by Susie Vasquez
Max Baer Jr. had no comment for The Record-Courier, following Tuesday's series of planning commission decisions concerning development of Jethro Bodine's Beverly Hillbillies Mansion & Casino.
"I don't feel comfortable with the treatment I've received from The Record-Courier and I have no desire to give (the paper) any further information," he said. "That's the way it is."
Baer said The Record-Courier has failed to publish many of the letters supporting his casino from around the country. That, coupled with the wording of Wednesday's Record-Courier headline, "Casino stumbles on oil derrick," resulted in his decision, Baer said.
"I know the press pretty well," he said. "Most people read the headlines and not much else."
Located between North Sunridge Drive and Topsy Lane in north Douglas County, the $120 million project includes a 40,000-square-foot gaming area, cinema complex, restaurants, spa facilities and 720 rooms, to be built in phases.
The seven-member planning commission considered seven variances for the project Tuesday and five of those were approved, including a zoning change, gaming overlay, special used permit, a reduction in the number of parking spaces and a reduction in the number of loading docks.
Variances for two 143-foot hotel towers and the 200-foot oil derrick and readerboard were denied. The current height allowance is set at 45 feet, according to county officials.
"We want to bring something special to Carson Valley," said project manager Don Smit. "We believe these variances essential to the success of the Beverly Hillbillies Casino. Take any component away from the fabric of this project and you're looking at failure."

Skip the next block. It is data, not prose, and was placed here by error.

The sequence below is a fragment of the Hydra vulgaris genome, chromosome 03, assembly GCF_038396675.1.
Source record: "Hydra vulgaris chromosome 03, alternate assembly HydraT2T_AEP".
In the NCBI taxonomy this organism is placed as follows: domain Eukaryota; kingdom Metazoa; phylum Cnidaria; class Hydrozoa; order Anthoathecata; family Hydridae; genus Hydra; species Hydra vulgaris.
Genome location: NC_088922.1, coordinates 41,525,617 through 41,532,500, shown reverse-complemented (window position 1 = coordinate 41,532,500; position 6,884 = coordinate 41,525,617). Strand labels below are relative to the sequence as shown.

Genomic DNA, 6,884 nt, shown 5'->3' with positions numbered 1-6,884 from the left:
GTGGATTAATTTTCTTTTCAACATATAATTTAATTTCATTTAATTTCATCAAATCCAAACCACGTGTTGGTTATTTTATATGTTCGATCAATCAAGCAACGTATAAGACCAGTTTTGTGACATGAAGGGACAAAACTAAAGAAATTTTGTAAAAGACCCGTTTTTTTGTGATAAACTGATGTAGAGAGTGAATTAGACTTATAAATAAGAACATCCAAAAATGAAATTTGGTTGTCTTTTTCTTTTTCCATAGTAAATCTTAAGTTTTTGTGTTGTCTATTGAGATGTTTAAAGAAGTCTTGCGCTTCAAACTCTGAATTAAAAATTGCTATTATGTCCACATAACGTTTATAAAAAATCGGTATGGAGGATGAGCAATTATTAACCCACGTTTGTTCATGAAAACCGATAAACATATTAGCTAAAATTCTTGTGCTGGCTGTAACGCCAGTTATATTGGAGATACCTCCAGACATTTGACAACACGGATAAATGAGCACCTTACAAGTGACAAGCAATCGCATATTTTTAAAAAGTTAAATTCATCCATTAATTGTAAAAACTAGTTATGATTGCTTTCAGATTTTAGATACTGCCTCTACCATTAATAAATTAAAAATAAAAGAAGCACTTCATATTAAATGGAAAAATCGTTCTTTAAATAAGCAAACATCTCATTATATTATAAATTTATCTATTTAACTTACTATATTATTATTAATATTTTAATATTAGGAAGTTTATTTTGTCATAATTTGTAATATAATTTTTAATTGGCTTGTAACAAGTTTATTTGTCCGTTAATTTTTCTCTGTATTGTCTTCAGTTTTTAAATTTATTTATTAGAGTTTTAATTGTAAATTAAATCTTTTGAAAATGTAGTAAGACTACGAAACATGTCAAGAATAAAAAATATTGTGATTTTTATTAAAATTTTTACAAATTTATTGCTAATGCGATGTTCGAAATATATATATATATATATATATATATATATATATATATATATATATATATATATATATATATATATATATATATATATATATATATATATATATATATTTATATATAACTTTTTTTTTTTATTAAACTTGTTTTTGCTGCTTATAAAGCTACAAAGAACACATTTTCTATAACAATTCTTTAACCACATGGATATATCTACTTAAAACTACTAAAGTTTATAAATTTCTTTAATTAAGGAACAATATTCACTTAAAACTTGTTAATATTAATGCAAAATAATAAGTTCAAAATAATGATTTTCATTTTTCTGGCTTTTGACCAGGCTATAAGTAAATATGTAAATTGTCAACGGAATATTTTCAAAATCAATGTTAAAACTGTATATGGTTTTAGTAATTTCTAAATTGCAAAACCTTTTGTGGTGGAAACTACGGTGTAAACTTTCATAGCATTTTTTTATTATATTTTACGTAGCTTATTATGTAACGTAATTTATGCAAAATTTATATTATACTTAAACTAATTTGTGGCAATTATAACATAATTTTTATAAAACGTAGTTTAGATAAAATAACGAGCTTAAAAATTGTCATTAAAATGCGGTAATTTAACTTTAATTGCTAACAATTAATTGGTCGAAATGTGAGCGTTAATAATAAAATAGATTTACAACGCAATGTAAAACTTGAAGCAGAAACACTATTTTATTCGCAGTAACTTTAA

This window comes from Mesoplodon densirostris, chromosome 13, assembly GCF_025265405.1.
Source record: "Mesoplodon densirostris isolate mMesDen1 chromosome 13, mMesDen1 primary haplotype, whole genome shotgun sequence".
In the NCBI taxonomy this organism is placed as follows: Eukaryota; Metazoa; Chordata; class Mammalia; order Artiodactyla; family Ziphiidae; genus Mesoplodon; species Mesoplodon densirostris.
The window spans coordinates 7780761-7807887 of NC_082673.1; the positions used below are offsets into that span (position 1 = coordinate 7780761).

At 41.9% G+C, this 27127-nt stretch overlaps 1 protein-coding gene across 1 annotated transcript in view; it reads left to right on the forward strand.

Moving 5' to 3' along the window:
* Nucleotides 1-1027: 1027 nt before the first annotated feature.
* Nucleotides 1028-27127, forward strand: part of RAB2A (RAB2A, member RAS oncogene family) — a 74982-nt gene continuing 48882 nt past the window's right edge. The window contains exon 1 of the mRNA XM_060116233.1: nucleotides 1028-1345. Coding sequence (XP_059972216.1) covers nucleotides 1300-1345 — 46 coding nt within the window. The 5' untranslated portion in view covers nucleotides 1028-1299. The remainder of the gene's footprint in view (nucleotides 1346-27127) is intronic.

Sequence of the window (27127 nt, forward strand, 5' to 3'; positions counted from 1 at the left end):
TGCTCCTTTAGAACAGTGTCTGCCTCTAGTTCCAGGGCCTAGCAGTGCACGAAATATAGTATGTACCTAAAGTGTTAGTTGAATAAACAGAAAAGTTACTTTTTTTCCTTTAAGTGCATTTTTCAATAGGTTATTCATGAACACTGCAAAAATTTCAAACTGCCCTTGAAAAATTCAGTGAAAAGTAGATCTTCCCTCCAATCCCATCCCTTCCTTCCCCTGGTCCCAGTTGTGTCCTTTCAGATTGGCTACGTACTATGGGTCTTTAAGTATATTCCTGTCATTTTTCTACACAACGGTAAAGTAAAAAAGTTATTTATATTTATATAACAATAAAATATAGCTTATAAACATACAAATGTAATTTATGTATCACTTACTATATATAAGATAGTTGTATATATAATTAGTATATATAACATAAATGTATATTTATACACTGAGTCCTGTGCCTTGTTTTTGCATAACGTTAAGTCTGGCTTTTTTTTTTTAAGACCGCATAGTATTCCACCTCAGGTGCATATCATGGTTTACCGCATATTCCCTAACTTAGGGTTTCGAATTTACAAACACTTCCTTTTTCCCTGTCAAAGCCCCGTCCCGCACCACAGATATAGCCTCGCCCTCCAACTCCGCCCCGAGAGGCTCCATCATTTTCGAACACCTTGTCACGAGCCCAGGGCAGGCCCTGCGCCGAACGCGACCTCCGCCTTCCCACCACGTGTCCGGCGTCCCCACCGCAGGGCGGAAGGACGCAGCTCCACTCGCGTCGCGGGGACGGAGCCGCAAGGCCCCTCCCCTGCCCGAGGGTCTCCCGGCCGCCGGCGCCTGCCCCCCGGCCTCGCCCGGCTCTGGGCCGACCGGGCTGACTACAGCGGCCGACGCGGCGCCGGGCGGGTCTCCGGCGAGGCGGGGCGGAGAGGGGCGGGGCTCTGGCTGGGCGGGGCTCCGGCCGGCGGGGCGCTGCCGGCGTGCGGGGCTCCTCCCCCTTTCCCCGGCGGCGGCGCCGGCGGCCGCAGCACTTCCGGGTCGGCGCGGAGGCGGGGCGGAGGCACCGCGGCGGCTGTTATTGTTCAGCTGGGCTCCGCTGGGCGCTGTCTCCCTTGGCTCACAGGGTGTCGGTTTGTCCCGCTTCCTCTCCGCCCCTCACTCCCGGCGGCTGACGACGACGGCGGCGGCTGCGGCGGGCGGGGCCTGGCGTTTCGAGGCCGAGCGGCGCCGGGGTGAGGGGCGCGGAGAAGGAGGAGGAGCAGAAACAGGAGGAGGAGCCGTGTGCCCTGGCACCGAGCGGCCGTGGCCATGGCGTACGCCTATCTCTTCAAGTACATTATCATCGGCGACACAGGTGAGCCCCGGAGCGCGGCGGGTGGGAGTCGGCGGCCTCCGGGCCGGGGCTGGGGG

The casino would be the only truly themed resort in northern Nevada and the Beverly Hillbillies brand would give the area national exposure, Smit said.
"What works for local casinos won't work for us," he said. "If you want a local casino you should reject this project. If you want us to provide an attraction with national appeal, you need an open mind."
Planning Commissioner Mike Olson said with the height of this derrick and tower, project officials are asking the Valley to suck up something Carson Valley has never had before.
"The Matterhorn (at Disneyland) is 140 feet," he said. "This is a quality project. I get calls both in favor and opposition, but we want something that will be a jewel, not a stain on our Valley."
Commissioner Margaret Pross said the variance conditions would apply to other properties in the same area if the 200-foot oil derrick is approved.
"When you look at that height, it isn't what we want," she said. "It will change the character of this valley forever."
"I'm for the project, but an oil derrick won't fit with the character of Douglas County," said Planning Commissioner Matt McKinney. "Anyone making reservations will know where it is."
The height is a minimum by most standards, said project spokesman Dr. Robert Miller.
"We've moved big buildings and changed sizes. We're in discussions with our neighbors and we're working with people," he said. "We promise big benefits and we're not going away."
The Planning Commission decisions were advisory. The decision will ultimately to be made by the Douglas County Board of Commissioners at a later date.
• Susie Vasquez can be reached at email@example.com or 782-5121, ext. 211.